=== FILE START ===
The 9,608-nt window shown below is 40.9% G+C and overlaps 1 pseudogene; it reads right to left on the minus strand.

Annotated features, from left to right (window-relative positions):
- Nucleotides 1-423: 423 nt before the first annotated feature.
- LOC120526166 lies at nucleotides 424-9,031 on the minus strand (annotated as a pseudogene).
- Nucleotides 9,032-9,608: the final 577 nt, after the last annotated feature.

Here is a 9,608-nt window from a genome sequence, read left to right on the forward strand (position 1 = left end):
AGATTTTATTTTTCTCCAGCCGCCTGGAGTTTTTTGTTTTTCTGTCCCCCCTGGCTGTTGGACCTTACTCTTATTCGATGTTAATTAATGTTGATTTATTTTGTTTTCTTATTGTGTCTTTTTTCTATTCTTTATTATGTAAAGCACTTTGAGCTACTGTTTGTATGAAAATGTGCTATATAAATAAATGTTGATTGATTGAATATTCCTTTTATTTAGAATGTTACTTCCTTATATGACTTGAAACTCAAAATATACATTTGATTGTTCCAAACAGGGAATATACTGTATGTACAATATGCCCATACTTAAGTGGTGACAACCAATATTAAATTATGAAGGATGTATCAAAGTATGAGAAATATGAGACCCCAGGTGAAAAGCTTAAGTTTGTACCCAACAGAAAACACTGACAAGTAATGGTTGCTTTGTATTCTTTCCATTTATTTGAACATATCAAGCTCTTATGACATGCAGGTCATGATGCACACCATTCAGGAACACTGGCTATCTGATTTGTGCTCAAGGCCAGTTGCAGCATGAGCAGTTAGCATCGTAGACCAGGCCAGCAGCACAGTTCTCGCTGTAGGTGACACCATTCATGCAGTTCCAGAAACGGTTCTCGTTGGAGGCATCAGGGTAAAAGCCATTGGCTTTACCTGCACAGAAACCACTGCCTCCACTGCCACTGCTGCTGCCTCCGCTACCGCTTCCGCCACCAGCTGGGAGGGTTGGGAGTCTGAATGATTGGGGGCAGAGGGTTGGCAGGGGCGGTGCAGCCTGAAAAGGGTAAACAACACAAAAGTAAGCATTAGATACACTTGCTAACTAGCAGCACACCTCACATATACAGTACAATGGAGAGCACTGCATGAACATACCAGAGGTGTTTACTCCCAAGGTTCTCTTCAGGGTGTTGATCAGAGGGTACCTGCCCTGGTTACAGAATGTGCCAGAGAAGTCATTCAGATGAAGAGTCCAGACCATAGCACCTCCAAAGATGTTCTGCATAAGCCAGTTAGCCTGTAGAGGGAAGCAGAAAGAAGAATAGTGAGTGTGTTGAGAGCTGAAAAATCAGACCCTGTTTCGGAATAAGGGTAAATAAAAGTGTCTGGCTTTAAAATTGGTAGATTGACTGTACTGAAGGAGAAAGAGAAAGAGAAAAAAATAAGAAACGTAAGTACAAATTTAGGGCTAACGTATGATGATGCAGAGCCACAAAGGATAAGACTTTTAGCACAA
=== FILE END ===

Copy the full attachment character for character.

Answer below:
The 9,608-nt window shown below is 40.9% G+C and overlaps 1 pseudogene; it reads right to left on the minus strand.

Annotated features, from left to right (window-relative positions):
- Nucleotides 1-423: 423 nt before the first annotated feature.
- LOC120526166 lies at nucleotides 424-9,031 on the minus strand (annotated as a pseudogene).
- Nucleotides 9,032-9,608: the final 577 nt, after the last annotated feature.

Here is a 9,608-nt window from a genome sequence, read left to right on the forward strand (position 1 = left end):
AGATTTTATTTTTCTCCAGCCGCCTGGAGTTTTTTGTTTTTCTGTCCCCCCTGGCTGTTGGACCTTACTCTTATTCGATGTTAATTAATGTTGATTTATTTTGTTTTCTTATTGTGTCTTTTTTCTATTCTTTATTATGTAAAGCACTTTGAGCTACTGTTTGTATGAAAATGTGCTATATAAATAAATGTTGATTGATTGAATATTCCTTTTATTTAGAATGTTACTTCCTTATATGACTTGAAACTCAAAATATACATTTGATTGTTCCAAACAGGGAATATACTGTATGTACAATATGCCCATACTTAAGTGGTGACAACCAATATTAAATTATGAAGGATGTATCAAAGTATGAGAAATATGAGACCCCAGGTGAAAAGCTTAAGTTTGTACCCAACAGAAAACACTGACAAGTAATGGTTGCTTTGTATTCTTTCCATTTATTTGAACATATCAAGCTCTTATGACATGCAGGTCATGATGCACACCATTCAGGAACACTGGCTATCTGATTTGTGCTCAAGGCCAGTTGCAGCATGAGCAGTTAGCATCGTAGACCAGGCCAGCAGCACAGTTCTCGCTGTAGGTGACACCATTCATGCAGTTCCAGAAACGGTTCTCGTTGGAGGCATCAGGGTAAAAGCCATTGGCTTTACCTGCACAGAAACCACTGCCTCCACTGCCACTGCTGCTGCCTCCGCTACCGCTTCCGCCACCAGCTGGGAGGGTTGGGAGTCTGAATGATTGGGGGCAGAGGGTTGGCAGGGGCGGTGCAGCCTGAAAAGGGTAAACAACACAAAAGTAAGCATTAGATACACTTGCTAACTAGCAGCACACCTCACATATACAGTACAATGGAGAGCACTGCATGAACATACCAGAGGTGTTTACTCCCAAGGTTCTCTTCAGGGTGTTGATCAGAGGGTACCTGCCCTGGTTACAGAATGTGCCAGAGAAGTCATTCAGATGAAGAGTCCAGACCATAGCACCTCCAAAGATGTTCTGCATAAGCCAGTTAGCCTGTAGAGGGAAGCAGAAAGAAGAATAGTGAGTGTGTTGAGAGCTGAAAAATCAGACCCTGTTTCGGAATAAGGGTAAATAAAAGTGTCTGGCTTTAAAATTGGTAGATTGACTGTACTGAAGGAGAAAGAGAAAGAGAAAAAAATAAGAAACGTAAGTACAAATTTAGGGCTAACGTATGATGATGCAGAGCCACAAAGGATAAGACTTTTAGCACAA